Max’s Pirate Planet Review

Kids will love cruising on Max’s Pirate Planet, though adults will want to abandon ship before long.

Yo ho ho and a bottle of pop. What kid (or adult) doesn’t dream of a rogue’s life on the high sea? Max’s Pirate Planet – A Board Game Adventure is a board game-style title that gives players a whole planet to play pirate on. Youngsters will have a great time, though their parents may quickly become bored with the tedious mini-games.

You can play through Max’s Pirate Planet as one of four sea dogs: Alex, a male human pirate; Emma, a female human pirate; Rusty, a fox pirate; and Finn, a walking shark pirate with a deep scar across his snout. It hardly needs to be said, but Finn is obviously the coolest choice. Aside from character designs, though, there’s no difference in the pirates’ skills.

Max’s Pirate Planet is a four-player game. If you can’t find four live players, the game’s computer will fill in the empty slots. Most of the action takes place on the game’s spherical game board: you flick a spinner and move that number of spaces in any direction you wish. The goal is to collect four of the treasure chests that are scattered across the game board. Once you have four, you can sail to the mythical Sunken City and challenge the dastardly Barnacle Bill for his treasure hoard.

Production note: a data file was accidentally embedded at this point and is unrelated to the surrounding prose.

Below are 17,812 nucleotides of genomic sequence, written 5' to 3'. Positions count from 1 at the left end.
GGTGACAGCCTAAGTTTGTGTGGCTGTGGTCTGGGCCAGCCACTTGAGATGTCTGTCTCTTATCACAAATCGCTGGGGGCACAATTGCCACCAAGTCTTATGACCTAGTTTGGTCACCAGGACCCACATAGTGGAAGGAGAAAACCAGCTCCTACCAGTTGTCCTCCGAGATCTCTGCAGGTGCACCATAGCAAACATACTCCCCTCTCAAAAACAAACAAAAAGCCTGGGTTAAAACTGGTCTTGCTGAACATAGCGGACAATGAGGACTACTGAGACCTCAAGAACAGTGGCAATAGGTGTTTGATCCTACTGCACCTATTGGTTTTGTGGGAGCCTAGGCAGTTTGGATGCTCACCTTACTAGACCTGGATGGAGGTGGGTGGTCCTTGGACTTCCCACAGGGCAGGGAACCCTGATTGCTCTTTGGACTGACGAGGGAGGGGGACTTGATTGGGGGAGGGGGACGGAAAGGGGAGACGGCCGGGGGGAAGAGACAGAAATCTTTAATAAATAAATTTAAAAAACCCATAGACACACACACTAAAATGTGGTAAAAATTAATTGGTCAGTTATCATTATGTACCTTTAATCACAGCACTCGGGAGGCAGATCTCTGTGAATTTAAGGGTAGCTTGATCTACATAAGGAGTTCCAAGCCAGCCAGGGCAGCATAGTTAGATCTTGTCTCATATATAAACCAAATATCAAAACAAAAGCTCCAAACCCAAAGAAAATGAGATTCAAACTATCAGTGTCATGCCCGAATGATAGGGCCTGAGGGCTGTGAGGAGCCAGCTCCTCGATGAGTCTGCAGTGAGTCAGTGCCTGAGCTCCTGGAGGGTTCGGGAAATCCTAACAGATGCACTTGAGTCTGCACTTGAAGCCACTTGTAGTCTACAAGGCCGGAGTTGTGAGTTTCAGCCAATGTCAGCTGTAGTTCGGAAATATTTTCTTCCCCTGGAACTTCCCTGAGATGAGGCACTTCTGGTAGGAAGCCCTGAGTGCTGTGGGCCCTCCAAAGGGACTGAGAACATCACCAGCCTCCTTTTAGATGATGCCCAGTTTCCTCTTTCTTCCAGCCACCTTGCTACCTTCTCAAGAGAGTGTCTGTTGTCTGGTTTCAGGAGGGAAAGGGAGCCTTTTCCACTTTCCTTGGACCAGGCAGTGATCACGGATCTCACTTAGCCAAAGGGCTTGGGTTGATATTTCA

Max's Pirate Planet

Each treasure is guarded by a monster that needs to be defeated through a mini-game. In one game, you must guide your ship through debris while a whale chases you. In another, you need to push away a monstrous octopuses’ tentacles before it lays waste to your ship. If you win, you get the treasure; if you lose, the treasure disappears and re-materializes elsewhere on the map—possibly close to a rival.

Your rivals will challenge you for your goods, too. If you meet a matey at sea, you engage in a cannon battle that requires you to tap lit cannons fast enough to sink the other ship. If you meet on land, you’re drawn into a sword fight that you win by swiping the screen in the indicated directions. None of the games are intellectually stimulating; they’re all about reflexes.

Max’s Pirate Planet is cute. The graphics are bright, and the game’s announcer is cheery. One major problem is the game’s lack of subtitles, since the voiceovers are what teach you how to play the game. It’s a disappointing oversight.

Max's Pirate Planet

Another odd quirk in Max’s Pirate Planet is its surprisingly difficult battle against Barnacle Bill. You need to flick a cannon ball in his direction and clock him with it three times, but he scuttles behind tall piles of treasure, which makes him difficult to hit. You can whittle down the piles by hitting them with the cannon ball, but you have a very limited time limit in which to do so. It’s a frustrating turn, especially given how laid-back the rest of the game is.

Overall, the mini-games that make up much of Max’s Pirate Planet are too simplistic for adults to enjoy for a long time, though very young kids will have a whale of a time. There are worse planets to vacation on, like that one filled with sentient, horse-riding apes.   

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